High school technology center creates small business
GREENUP COUNTY, Ky. (WSAZ) - Students at Greenup County Area Technology Center are not just learning job-ready skills, but now they’re creating their own small businesses.
“It gives them the confidence that they can see their idea, make it into something tangible, and it really builds a structure that our community can build on,” said Anthony Thompson, the GCATC principal.
Thompson challenged each program at the tech center to create their own business model, which they are calling the GCATC Market Place.
“I’ve seen a lot of students really grow. The light bulb came on,” said Cheryl Wellman the business and marketing instructor.
The students are designing and selling their own products they make in class. Some of these include: the welding program making medal signs, agriculture construction creating a turkey call, the electricity shop converting a shipping container into a mobile coffee bar, the automotive class offering a full-service center and the business department has a vinyl shop making tumblers, shirts, key chains, etc.
“You can come get your oil change at a good price and your tires rotated and those kind of things light automotive repair,” Thompson said.
The key to the whole process is the business department. Everything is run through them from marketing to graphic design and handling the finances.
“They write every check, they receive every dollar so it’s one bank account and they do all the accounting for it, so it’s an enormous undertaking and we’re really proud of how they’ve gone about the business of putting the infrastructure in place to make that happen,” Thompson said.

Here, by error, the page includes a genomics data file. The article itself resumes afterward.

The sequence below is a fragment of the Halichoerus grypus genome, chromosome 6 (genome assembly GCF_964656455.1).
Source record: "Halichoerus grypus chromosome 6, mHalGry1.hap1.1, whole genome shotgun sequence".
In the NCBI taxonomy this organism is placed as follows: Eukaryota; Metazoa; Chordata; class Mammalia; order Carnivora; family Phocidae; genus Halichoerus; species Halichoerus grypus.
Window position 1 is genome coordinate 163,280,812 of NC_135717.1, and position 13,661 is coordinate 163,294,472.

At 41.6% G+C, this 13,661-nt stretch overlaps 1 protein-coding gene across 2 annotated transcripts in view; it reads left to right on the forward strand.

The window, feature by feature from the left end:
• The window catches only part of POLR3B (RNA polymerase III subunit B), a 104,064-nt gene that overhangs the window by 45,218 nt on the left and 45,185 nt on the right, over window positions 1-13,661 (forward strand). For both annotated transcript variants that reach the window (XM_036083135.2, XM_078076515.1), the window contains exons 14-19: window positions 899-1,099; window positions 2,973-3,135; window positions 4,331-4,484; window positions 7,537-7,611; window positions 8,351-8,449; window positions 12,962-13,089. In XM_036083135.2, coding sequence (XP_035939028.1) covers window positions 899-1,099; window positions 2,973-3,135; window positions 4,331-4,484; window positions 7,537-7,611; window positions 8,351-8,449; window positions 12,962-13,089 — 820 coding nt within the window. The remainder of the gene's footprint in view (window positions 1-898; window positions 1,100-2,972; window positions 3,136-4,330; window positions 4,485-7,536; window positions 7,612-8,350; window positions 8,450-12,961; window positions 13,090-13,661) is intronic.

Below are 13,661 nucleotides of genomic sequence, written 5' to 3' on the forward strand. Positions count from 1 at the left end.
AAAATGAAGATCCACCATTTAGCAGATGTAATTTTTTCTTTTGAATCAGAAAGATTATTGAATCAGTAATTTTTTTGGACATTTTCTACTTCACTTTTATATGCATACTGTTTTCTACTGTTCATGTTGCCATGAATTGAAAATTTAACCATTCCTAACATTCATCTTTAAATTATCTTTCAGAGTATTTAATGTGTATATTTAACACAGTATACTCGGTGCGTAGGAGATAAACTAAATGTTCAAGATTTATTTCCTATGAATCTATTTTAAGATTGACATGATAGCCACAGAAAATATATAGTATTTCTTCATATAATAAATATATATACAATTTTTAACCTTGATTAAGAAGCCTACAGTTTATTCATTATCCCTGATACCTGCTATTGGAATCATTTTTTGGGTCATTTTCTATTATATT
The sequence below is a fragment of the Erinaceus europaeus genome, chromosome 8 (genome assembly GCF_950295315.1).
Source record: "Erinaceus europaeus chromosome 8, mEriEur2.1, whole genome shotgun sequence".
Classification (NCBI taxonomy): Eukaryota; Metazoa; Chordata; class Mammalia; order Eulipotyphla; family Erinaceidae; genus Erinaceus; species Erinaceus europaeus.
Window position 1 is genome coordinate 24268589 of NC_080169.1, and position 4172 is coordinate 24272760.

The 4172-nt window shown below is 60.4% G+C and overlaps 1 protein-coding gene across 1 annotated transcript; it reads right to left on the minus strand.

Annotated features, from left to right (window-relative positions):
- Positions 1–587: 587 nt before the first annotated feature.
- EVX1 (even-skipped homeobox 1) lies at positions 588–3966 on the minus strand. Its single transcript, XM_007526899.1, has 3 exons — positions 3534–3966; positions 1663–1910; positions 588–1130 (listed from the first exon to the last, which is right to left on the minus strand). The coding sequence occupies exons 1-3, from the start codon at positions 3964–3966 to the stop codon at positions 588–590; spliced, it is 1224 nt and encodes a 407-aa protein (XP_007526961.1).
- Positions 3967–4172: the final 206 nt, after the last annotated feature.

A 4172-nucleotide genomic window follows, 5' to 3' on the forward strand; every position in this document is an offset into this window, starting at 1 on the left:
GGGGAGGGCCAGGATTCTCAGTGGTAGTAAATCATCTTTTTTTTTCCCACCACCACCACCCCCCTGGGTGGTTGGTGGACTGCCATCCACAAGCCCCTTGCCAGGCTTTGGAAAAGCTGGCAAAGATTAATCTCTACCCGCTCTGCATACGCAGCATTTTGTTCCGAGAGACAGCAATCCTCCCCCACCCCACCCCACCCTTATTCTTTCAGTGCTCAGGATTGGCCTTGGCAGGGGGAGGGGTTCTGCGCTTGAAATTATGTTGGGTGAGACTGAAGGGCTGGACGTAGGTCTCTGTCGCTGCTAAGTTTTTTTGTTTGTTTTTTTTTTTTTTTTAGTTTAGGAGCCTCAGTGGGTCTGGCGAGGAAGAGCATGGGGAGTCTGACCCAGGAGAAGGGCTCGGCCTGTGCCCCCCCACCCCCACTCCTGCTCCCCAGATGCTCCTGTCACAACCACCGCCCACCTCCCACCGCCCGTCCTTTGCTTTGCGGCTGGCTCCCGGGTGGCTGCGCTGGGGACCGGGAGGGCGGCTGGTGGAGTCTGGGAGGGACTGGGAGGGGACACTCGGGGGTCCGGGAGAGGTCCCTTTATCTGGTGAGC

Senior Brandon Dalton is the bookkeeper. He says his former experience with the Future Business Leaders of America prepared him for his role.
“I was able to really take up the head and really start making documents and spreadsheets and all that good stuff and keeping very accurate records very quickly,” Dalton said.
Each department fills out its order form and brings it to Dalton, where he tracks all the expenses.
“It’s preparing me for the workforce outside of school working with peers and actually getting along with peers,” he said. “It’s been surreal because if you would have told me this even a year ago that something like this would be happening our school I would have told you, you were crazy.”
Right now, they are selling through word of mouth.
“We’ve already had orders for grills, and lots of cars have come in, and we have boats all over campus,” Thompson said.
He said the next step is to create a website where the community can go online and order and browse the products. He hopes they will have that started in the fall.
“They are so excited that they get to sell it and they get to see that everybody wants it, and we have re-orders,” Wellman said.
The money they receive will go back into the programs to fund the products the students design.
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